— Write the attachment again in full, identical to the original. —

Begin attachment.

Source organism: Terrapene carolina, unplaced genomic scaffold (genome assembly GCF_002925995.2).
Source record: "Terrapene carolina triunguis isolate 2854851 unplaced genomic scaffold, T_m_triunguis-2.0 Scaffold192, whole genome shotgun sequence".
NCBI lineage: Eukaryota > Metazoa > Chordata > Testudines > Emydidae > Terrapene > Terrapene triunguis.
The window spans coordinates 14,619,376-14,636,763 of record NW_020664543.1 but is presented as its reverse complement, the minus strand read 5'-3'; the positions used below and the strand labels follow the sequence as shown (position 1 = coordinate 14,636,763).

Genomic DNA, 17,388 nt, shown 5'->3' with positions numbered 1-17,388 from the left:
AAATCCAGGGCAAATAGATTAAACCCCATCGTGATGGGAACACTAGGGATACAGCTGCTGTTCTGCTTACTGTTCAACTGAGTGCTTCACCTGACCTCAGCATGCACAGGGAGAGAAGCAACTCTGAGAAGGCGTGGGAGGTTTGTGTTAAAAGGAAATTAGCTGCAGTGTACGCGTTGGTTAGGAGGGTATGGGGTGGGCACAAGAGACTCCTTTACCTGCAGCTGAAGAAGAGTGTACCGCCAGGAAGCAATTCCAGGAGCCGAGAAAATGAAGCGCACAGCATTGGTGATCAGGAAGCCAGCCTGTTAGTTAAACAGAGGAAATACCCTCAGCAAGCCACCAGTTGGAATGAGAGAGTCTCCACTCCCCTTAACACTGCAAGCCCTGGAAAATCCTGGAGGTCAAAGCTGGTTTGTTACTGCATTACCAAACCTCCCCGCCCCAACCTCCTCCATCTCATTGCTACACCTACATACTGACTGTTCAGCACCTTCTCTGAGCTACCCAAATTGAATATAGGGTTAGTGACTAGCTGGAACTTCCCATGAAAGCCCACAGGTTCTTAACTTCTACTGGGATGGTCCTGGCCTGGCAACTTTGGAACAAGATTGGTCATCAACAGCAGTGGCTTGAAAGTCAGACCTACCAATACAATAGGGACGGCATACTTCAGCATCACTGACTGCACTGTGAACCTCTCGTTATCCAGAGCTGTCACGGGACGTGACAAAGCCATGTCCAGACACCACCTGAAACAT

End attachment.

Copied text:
Source organism: Terrapene carolina, unplaced genomic scaffold (genome assembly GCF_002925995.2).
Source record: "Terrapene carolina triunguis isolate 2854851 unplaced genomic scaffold, T_m_triunguis-2.0 Scaffold192, whole genome shotgun sequence".
NCBI lineage: Eukaryota > Metazoa > Chordata > Testudines > Emydidae > Terrapene > Terrapene triunguis.
The window spans coordinates 14,619,376-14,636,763 of record NW_020664543.1 but is presented as its reverse complement, the minus strand read 5'-3'; the positions used below and the strand labels follow the sequence as shown (position 1 = coordinate 14,636,763).

Genomic DNA, 17,388 nt, shown 5'->3' with positions numbered 1-17,388 from the left:
AAATCCAGGGCAAATAGATTAAACCCCATCGTGATGGGAACACTAGGGATACAGCTGCTGTTCTGCTTACTGTTCAACTGAGTGCTTCACCTGACCTCAGCATGCACAGGGAGAGAAGCAACTCTGAGAAGGCGTGGGAGGTTTGTGTTAAAAGGAAATTAGCTGCAGTGTACGCGTTGGTTAGGAGGGTATGGGGTGGGCACAAGAGACTCCTTTACCTGCAGCTGAAGAAGAGTGTACCGCCAGGAAGCAATTCCAGGAGCCGAGAAAATGAAGCGCACAGCATTGGTGATCAGGAAGCCAGCCTGTTAGTTAAACAGAGGAAATACCCTCAGCAAGCCACCAGTTGGAATGAGAGAGTCTCCACTCCCCTTAACACTGCAAGCCCTGGAAAATCCTGGAGGTCAAAGCTGGTTTGTTACTGCATTACCAAACCTCCCCGCCCCAACCTCCTCCATCTCATTGCTACACCTACATACTGACTGTTCAGCACCTTCTCTGAGCTACCCAAATTGAATATAGGGTTAGTGACTAGCTGGAACTTCCCATGAAAGCCCACAGGTTCTTAACTTCTACTGGGATGGTCCTGGCCTGGCAACTTTGGAACAAGATTGGTCATCAACAGCAGTGGCTTGAAAGTCAGACCTACCAATACAATAGGGACGGCATACTTCAGCATCACTGACTGCACTGTGAACCTCTCGTTATCCAGAGCTGTCACGGGACGTGACAAAGCCATGTCCAGACACCACCTGAAACAT